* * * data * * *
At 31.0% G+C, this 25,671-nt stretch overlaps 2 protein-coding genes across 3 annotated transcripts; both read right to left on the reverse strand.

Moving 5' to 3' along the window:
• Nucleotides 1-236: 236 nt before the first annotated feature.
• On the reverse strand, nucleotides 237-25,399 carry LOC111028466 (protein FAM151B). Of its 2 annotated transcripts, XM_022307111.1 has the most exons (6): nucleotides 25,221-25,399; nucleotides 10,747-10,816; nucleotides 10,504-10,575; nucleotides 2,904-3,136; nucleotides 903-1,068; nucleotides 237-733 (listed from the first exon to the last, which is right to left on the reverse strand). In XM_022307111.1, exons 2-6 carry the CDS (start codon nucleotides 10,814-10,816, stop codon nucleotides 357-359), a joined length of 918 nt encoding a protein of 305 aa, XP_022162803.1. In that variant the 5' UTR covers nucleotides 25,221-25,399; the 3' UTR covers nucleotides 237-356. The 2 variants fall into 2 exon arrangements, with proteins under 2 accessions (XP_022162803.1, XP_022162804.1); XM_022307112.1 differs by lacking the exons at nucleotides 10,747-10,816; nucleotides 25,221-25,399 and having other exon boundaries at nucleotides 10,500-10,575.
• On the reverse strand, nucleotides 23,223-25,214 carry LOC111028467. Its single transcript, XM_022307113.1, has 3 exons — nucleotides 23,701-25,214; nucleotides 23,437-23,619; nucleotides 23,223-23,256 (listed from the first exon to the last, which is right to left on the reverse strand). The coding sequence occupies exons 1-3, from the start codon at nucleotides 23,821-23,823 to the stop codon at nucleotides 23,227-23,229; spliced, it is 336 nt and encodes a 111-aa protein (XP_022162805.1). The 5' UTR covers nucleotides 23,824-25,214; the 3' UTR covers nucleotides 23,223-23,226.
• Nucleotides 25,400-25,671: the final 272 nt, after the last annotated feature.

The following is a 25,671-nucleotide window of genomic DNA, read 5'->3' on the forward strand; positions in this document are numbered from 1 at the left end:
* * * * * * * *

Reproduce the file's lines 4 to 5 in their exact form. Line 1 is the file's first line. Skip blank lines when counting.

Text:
• On the reverse strand, nucleotides 237-25,399 carry LOC111028466 (protein FAM151B). Of its 2 annotated transcripts, XM_022307111.1 has the most exons (6): nucleotides 25,221-25,399; nucleotides 10,747-10,816; nucleotides 10,504-10,575; nucleotides 2,904-3,136; nucleotides 903-1,068; nucleotides 237-733 (listed from the first exon to the last, which is right to left on the reverse strand). In XM_022307111.1, exons 2-6 carry the CDS (start codon nucleotides 10,814-10,816, stop codon nucleotides 357-359), a joined length of 918 nt encoding a protein of 305 aa, XP_022162803.1. In that variant the 5' UTR covers nucleotides 25,221-25,399; the 3' UTR covers nucleotides 237-356. The 2 variants fall into 2 exon arrangements, with proteins under 2 accessions (XP_022162803.1, XP_022162804.1); XM_022307112.1 differs by lacking the exons at nucleotides 10,747-10,816; nucleotides 25,221-25,399 and having other exon boundaries at nucleotides 10,500-10,575.
• On the reverse strand, nucleotides 23,223-25,214 carry LOC111028467. Its single transcript, XM_022307113.1, has 3 exons — nucleotides 23,701-25,214; nucleotides 23,437-23,619; nucleotides 23,223-23,256 (listed from the first exon to the last, which is right to left on the reverse strand). The coding sequence occupies exons 1-3, from the start codon at nucleotides 23,821-23,823 to the stop codon at nucleotides 23,227-23,229; spliced, it is 336 nt and encodes a 111-aa protein (XP_022162805.1). The 5' UTR covers nucleotides 23,824-25,214; the 3' UTR covers nucleotides 23,223-23,226.